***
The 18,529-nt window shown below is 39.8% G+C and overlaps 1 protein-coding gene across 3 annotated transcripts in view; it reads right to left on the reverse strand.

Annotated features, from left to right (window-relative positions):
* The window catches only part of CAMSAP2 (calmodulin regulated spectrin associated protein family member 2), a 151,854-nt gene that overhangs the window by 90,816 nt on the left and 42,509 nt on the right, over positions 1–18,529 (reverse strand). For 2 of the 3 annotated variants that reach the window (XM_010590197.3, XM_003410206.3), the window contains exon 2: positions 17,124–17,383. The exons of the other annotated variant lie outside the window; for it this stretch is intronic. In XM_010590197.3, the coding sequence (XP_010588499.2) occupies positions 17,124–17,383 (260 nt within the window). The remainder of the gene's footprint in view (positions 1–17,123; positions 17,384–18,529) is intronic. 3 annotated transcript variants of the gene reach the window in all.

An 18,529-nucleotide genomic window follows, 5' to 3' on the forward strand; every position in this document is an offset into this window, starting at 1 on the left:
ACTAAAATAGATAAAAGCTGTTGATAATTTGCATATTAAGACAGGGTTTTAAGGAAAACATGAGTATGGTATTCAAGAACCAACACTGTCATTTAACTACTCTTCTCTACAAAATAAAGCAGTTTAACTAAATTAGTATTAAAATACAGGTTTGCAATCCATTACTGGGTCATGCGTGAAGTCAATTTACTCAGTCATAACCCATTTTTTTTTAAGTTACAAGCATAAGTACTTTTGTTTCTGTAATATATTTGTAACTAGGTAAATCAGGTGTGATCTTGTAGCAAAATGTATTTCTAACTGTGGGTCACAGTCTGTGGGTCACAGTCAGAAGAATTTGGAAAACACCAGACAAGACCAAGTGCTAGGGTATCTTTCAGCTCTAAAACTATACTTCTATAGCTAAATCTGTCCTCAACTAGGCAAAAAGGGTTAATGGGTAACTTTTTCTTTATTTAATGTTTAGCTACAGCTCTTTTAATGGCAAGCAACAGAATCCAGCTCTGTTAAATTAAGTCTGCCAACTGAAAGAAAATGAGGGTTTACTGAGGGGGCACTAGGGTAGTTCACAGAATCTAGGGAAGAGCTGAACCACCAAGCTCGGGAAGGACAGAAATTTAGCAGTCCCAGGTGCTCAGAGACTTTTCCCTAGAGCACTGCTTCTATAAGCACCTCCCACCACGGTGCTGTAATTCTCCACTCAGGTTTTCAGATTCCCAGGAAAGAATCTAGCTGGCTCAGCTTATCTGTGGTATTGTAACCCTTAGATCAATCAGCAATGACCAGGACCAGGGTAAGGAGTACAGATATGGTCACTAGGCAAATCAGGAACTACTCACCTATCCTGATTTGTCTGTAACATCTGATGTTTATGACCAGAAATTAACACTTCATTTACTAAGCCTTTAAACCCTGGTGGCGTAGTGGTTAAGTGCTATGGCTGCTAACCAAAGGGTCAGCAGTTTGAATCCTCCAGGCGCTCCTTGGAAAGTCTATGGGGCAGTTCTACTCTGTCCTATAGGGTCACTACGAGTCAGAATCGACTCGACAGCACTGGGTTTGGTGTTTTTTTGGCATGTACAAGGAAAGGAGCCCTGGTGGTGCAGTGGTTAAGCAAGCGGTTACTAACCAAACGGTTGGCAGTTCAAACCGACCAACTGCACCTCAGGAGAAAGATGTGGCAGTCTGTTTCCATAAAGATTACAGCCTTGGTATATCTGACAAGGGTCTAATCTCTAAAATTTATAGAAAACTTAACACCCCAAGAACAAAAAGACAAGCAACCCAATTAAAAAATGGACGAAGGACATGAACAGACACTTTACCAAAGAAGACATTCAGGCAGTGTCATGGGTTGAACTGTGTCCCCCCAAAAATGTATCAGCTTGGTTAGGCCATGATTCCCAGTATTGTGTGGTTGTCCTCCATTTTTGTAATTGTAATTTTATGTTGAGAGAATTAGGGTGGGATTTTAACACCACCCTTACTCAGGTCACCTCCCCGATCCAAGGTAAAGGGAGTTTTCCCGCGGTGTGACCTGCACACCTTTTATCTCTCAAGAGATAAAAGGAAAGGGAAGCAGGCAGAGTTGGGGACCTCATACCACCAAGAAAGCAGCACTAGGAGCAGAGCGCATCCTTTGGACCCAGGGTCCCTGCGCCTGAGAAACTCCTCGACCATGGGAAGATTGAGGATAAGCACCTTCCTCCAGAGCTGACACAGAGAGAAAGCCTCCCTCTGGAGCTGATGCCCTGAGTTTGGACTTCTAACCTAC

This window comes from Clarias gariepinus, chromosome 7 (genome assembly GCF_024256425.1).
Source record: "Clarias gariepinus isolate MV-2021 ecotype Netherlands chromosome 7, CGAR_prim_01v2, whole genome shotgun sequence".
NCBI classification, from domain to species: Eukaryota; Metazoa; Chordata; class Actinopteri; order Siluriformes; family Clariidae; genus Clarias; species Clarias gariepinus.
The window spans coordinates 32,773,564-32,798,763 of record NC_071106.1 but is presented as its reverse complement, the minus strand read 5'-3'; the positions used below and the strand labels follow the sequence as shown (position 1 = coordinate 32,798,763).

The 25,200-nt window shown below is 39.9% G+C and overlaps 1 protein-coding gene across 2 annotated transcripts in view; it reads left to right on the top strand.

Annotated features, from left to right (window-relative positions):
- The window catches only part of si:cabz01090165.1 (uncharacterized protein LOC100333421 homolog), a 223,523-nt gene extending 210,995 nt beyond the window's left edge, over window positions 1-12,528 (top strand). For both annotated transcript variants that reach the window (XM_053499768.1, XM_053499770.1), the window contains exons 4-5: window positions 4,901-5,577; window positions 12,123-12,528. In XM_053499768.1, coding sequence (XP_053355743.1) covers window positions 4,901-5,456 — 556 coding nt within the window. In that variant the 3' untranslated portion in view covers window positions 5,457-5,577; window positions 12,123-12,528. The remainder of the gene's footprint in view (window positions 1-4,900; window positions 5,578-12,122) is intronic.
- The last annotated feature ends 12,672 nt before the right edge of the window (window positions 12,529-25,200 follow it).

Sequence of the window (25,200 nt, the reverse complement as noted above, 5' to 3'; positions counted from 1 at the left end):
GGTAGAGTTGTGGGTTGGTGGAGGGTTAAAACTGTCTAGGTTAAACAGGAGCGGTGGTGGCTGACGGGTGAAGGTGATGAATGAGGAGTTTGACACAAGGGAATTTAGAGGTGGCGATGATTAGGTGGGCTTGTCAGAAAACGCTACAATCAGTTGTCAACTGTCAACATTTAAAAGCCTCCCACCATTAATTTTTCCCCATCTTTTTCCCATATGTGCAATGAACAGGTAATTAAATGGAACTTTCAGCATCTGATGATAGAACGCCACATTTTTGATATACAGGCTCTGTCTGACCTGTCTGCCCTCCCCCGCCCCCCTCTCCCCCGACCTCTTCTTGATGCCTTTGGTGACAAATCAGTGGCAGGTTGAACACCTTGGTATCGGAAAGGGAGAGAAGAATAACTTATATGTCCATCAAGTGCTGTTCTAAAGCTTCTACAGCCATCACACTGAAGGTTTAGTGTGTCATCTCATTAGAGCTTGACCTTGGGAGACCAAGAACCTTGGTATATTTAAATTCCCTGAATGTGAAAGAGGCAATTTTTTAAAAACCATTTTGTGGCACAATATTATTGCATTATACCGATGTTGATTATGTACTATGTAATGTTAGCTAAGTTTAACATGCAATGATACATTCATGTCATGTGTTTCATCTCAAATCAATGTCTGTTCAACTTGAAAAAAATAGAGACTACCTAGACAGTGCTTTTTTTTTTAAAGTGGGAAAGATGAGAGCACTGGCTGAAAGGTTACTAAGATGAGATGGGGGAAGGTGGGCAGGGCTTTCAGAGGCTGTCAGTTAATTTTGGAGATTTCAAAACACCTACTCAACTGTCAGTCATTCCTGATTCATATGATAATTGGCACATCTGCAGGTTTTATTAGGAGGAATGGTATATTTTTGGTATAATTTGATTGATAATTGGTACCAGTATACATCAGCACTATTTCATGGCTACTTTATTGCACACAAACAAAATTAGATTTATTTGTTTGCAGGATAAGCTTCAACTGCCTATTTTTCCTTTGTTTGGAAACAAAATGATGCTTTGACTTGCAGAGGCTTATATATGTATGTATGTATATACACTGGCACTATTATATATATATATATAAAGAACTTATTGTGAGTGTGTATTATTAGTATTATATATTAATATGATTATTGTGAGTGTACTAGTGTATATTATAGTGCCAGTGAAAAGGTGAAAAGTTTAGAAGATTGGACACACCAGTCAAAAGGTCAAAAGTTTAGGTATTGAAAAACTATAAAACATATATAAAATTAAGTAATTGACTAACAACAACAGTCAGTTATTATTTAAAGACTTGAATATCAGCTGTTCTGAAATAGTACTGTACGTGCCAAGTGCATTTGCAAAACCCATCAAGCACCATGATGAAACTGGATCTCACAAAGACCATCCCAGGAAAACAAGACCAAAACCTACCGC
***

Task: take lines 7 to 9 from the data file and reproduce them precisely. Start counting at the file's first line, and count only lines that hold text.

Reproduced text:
Source record: "Clarias gariepinus isolate MV-2021 ecotype Netherlands chromosome 7, CGAR_prim_01v2, whole genome shotgun sequence".
NCBI classification, from domain to species: Eukaryota; Metazoa; Chordata; class Actinopteri; order Siluriformes; family Clariidae; genus Clarias; species Clarias gariepinus.
The window spans coordinates 32,773,564-32,798,763 of record NC_071106.1 but is presented as its reverse complement, the minus strand read 5'-3'; the positions used below and the strand labels follow the sequence as shown (position 1 = coordinate 32,798,763).